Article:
Qantas Chief Executive Alan Joyce said the company has no choice in the face of union demands.
"We have decided to ground the Qantas international and domestic fleets immediately. I repeat, we are grounding the Qantas fleet now. Obviously, those flights that are currently in the air will complete their scheduled sectors. However, as from now, there will be no further Qantas domestic or international departures anywhere in the world."
The unions have taken strike action since September over pay and opposing Qantas plans to cut soaring costs. The strike is the worst dispute the airline has faced since 2008.
Joyce said Qantas' key high value domestic bookings on east coast routes are down by a quarter and November international bookings have fallen nearly 10 percent. Approximately 70,000 passengers have been affected and more than 600 flights cancelled.
Qantas employs over 32,000 people and flies to more than 180 destinations worldwide.
Analysts say the grounding of the airline would benefit domestic rival Virgin Australia and others such as Singapore Airlines, British Airways and Chinese carriers on international routes.
India and Japan Agree to Restart Nuclear Talks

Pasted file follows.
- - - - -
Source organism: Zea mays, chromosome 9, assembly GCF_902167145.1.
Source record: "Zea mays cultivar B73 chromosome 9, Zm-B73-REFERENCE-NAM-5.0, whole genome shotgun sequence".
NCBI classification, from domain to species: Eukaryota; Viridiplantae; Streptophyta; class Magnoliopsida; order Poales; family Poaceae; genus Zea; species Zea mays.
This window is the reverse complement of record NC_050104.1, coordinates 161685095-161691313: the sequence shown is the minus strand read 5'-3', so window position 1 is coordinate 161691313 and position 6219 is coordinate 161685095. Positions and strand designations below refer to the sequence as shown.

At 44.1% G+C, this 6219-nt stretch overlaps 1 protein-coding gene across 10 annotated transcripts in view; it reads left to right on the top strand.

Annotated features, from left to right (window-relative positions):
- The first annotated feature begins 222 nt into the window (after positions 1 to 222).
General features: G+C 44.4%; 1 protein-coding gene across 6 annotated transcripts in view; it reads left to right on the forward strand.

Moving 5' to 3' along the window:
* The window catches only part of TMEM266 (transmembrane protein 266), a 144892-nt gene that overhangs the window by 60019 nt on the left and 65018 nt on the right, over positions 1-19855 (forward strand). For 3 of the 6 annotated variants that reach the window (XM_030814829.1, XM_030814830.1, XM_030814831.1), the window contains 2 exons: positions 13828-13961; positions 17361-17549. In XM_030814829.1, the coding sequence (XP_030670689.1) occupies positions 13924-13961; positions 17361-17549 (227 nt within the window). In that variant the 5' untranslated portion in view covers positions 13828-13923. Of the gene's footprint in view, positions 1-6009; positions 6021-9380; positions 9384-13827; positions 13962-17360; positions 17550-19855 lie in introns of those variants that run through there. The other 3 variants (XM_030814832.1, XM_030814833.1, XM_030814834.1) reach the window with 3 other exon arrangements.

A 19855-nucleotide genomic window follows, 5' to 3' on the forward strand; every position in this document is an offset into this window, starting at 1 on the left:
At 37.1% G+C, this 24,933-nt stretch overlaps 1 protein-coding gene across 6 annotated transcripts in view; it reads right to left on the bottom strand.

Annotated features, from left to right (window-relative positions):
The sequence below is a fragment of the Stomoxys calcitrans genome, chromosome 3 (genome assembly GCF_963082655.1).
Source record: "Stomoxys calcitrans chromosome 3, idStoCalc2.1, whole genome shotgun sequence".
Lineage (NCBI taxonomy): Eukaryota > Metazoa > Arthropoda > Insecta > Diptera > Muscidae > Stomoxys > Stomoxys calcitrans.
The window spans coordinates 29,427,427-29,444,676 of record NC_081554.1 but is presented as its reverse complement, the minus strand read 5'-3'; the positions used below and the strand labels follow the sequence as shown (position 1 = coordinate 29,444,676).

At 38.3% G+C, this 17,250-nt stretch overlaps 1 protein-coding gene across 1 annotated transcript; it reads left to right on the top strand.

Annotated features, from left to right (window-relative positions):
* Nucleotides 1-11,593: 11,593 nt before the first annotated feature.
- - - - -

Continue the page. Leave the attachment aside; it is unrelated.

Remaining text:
Japan and India say they would look to advance talks on nuclear power which have stalled in the wake of Japan's March disaster and subsequent nuclear crisis.
Indian Foreign Minister S.M. Krishna was speaking after talks with Japanese Foreign Minister Koichiro Genba in Tokyo.
"I discussed with foreign minister Genba the status of civil nuclear co-operation between our countries. As you are aware, we have had three rounds of negotiations on this subject. After my discussions today I am optimistic on the turn of events."
For his part, Genba said that he has expressed his desire that the talks would also cover the spread of nuclear weapons as India is one of the few nations that has not signed the Nuclear Non-Proliferation treaty.
Even so, Genba affirmed that the negotiations would soon enter a practical stage.